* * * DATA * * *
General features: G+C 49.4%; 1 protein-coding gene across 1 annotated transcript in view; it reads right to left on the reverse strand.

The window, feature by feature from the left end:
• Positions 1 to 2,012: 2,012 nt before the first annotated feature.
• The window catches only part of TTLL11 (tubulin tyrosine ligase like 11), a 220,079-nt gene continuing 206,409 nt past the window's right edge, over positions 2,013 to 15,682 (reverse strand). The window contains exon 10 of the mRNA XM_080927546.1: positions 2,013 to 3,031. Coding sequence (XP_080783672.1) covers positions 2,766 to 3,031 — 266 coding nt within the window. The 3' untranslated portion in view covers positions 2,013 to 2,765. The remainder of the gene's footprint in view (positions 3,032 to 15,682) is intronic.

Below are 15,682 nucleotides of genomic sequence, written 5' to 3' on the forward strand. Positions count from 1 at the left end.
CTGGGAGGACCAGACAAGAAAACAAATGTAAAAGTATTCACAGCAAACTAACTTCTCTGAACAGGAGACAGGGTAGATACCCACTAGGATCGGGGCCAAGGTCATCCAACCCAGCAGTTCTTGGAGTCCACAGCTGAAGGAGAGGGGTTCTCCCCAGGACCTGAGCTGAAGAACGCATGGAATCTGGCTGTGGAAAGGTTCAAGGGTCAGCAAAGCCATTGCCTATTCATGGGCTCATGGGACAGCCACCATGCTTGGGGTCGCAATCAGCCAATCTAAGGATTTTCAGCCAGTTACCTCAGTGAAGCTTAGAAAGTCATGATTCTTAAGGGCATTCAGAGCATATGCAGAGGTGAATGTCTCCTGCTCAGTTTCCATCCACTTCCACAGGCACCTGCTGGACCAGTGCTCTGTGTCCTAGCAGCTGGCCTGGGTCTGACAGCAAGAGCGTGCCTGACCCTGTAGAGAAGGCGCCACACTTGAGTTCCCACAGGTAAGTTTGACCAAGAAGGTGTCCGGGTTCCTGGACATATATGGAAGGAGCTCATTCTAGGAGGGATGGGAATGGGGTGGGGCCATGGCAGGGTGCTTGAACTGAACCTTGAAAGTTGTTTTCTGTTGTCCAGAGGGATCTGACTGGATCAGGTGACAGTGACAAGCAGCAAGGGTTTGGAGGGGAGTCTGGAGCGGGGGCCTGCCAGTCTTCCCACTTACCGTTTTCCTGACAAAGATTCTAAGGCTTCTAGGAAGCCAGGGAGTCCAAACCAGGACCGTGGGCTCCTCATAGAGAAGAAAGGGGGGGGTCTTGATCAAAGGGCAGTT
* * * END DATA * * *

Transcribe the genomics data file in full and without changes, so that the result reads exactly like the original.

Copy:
General features: G+C 49.4%; 1 protein-coding gene across 1 annotated transcript in view; it reads right to left on the reverse strand.

The window, feature by feature from the left end:
• Positions 1 to 2,012: 2,012 nt before the first annotated feature.
• The window catches only part of TTLL11 (tubulin tyrosine ligase like 11), a 220,079-nt gene continuing 206,409 nt past the window's right edge, over positions 2,013 to 15,682 (reverse strand). The window contains exon 10 of the mRNA XM_080927546.1: positions 2,013 to 3,031. Coding sequence (XP_080783672.1) covers positions 2,766 to 3,031 — 266 coding nt within the window. The 3' untranslated portion in view covers positions 2,013 to 2,765. The remainder of the gene's footprint in view (positions 3,032 to 15,682) is intronic.

Below are 15,682 nucleotides of genomic sequence, written 5' to 3' on the forward strand. Positions count from 1 at the left end.
CTGGGAGGACCAGACAAGAAAACAAATGTAAAAGTATTCACAGCAAACTAACTTCTCTGAACAGGAGACAGGGTAGATACCCACTAGGATCGGGGCCAAGGTCATCCAACCCAGCAGTTCTTGGAGTCCACAGCTGAAGGAGAGGGGTTCTCCCCAGGACCTGAGCTGAAGAACGCATGGAATCTGGCTGTGGAAAGGTTCAAGGGTCAGCAAAGCCATTGCCTATTCATGGGCTCATGGGACAGCCACCATGCTTGGGGTCGCAATCAGCCAATCTAAGGATTTTCAGCCAGTTACCTCAGTGAAGCTTAGAAAGTCATGATTCTTAAGGGCATTCAGAGCATATGCAGAGGTGAATGTCTCCTGCTCAGTTTCCATCCACTTCCACAGGCACCTGCTGGACCAGTGCTCTGTGTCCTAGCAGCTGGCCTGGGTCTGACAGCAAGAGCGTGCCTGACCCTGTAGAGAAGGCGCCACACTTGAGTTCCCACAGGTAAGTTTGACCAAGAAGGTGTCCGGGTTCCTGGACATATATGGAAGGAGCTCATTCTAGGAGGGATGGGAATGGGGTGGGGCCATGGCAGGGTGCTTGAACTGAACCTTGAAAGTTGTTTTCTGTTGTCCAGAGGGATCTGACTGGATCAGGTGACAGTGACAAGCAGCAAGGGTTTGGAGGGGAGTCTGGAGCGGGGGCCTGCCAGTCTTCCCACTTACCGTTTTCCTGACAAAGATTCTAAGGCTTCTAGGAAGCCAGGGAGTCCAAACCAGGACCGTGGGCTCCTCATAGAGAAGAAAGGGGGGGGTCTTGATCAAAGGGCAGTT